Did Apple Give Big Brother a Back Door in iOS?
Apple’s (NASDAQ:AAPL) iOS has been deliberately outfitted with several secret back door services and surveillance mechanisms that could allow Apple, law enforcement agencies, or commercial forensic software operators to covertly collect data from iOS-based devices, according to a renowned security researcher. In a presentation first spotted by ZDNet, renowned iOS forensic expert Jonathan Zdziarski — also known as “NerveGas” in the iPhone jailbreaking community — described a number of vulnerabilities in Apple’s mobile operating system. Zdziarski revealed the backdoors during a presentation given at the recent Hackers On Planet Earth (HOPE/X) conference.
According to slides provided by Zdziarski on his blog, iOS has “a number of undocumented high-value forensic services running on every iOS device” and various “surveillance mechanisms to bypass personal security.” While the surveillance mechanisms are ostensibly intended for enterprise users, Zdziarski noted that the ways the mechanisms are designed also make them potential targets. He also highlighted “suspicious design omissions in iOS that make [data] collection easier.”
According to Zdziarski, once your device is first unlocked after a reboot, the backdoor services running on iOS devices will render most of your data-protection encrypted data accessible. “Your device is almost always at risk of spilling all data, since it’s almost always authenticated, even while locked,” noted Zdziarski. The security researcher also pointed out that most of the back door services “are not referenced by any known Apple software” and “are available without developer mode, eliminating their purpose as developer tools.”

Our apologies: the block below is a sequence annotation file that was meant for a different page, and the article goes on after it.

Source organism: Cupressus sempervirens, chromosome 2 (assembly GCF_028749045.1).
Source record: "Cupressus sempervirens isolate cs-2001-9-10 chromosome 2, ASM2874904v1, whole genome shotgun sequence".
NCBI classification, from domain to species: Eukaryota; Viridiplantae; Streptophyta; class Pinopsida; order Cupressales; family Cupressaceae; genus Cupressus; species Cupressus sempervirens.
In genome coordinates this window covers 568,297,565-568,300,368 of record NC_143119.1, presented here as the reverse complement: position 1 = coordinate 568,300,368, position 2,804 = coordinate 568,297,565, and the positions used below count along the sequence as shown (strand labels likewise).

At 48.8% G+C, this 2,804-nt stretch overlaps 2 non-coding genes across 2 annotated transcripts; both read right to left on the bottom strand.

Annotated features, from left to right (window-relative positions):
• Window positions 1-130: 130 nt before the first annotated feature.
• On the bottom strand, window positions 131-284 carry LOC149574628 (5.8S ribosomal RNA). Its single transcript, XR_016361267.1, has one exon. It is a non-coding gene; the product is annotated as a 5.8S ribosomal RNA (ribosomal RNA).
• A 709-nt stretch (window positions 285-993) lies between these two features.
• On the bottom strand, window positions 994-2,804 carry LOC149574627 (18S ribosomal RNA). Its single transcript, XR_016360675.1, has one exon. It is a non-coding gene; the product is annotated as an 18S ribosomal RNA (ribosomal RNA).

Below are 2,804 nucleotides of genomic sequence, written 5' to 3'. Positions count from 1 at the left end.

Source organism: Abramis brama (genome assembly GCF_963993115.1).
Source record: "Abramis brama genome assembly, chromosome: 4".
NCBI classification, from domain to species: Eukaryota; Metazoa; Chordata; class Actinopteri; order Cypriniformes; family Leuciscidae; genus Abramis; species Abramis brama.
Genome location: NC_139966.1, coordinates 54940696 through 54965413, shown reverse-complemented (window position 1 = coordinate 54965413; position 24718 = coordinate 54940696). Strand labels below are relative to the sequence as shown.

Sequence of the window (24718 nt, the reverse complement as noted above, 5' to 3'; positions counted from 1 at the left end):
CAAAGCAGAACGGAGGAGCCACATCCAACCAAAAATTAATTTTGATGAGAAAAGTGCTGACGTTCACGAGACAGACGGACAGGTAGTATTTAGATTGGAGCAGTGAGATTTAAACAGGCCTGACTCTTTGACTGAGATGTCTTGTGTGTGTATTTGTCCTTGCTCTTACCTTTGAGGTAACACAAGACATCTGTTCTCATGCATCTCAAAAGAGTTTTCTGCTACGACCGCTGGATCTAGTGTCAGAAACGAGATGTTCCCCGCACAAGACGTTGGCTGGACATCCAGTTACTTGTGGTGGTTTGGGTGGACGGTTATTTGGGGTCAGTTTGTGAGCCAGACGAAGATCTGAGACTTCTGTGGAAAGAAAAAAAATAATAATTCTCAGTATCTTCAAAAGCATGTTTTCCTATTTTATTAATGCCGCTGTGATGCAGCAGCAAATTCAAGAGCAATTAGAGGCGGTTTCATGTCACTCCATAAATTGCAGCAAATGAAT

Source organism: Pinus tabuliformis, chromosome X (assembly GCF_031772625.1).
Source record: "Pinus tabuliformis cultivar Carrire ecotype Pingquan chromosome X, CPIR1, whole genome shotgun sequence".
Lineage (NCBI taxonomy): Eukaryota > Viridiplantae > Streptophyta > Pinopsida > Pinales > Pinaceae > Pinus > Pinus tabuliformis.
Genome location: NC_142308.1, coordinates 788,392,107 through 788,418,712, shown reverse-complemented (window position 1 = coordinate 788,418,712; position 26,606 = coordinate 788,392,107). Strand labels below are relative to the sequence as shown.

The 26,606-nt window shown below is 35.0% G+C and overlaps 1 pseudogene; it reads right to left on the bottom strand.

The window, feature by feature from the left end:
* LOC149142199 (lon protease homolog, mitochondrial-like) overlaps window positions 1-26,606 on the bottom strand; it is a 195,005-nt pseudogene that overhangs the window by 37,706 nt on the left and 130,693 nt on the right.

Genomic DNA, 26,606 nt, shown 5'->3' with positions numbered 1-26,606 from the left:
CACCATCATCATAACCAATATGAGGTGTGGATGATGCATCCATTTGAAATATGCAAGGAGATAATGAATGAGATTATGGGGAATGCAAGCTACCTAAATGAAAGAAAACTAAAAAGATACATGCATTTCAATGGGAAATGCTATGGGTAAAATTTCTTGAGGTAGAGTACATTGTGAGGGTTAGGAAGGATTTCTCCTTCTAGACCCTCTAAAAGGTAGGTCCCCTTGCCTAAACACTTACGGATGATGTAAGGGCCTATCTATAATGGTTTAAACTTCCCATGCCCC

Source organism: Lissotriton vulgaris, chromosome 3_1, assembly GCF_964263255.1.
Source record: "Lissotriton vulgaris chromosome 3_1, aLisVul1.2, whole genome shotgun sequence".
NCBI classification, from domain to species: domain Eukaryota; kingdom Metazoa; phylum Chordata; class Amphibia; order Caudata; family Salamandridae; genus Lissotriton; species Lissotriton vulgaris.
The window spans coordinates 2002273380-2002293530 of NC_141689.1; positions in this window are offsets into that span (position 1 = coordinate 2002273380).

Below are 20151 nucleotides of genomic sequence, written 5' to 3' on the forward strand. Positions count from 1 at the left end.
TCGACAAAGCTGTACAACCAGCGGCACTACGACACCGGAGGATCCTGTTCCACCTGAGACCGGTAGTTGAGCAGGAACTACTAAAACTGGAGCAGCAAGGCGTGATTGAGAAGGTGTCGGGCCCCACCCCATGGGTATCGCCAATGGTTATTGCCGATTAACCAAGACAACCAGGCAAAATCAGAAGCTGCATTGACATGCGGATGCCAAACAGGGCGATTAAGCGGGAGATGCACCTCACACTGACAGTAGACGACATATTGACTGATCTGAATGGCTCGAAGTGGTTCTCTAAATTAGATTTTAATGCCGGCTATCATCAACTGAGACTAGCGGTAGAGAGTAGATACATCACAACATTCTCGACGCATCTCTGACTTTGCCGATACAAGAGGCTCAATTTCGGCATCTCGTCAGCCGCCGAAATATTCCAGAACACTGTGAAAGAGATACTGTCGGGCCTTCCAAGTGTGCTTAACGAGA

One of the services highlighted by Zdziarski is known as “pcapd.” Pcapd “dumps network traffic and HTTP request/response data traveling into and out of the device” and can be targeted via Wi-Fi for remote monitoring. Another service called “mobile.file_relay” is the “biggest forensic trove of intelligence on the device” and was “very intentionally placed and intended to dump data from the device by request,” according to Zdziarski. The security researcher also detailed several other back door services that appear to be designed to collect users’ personal data.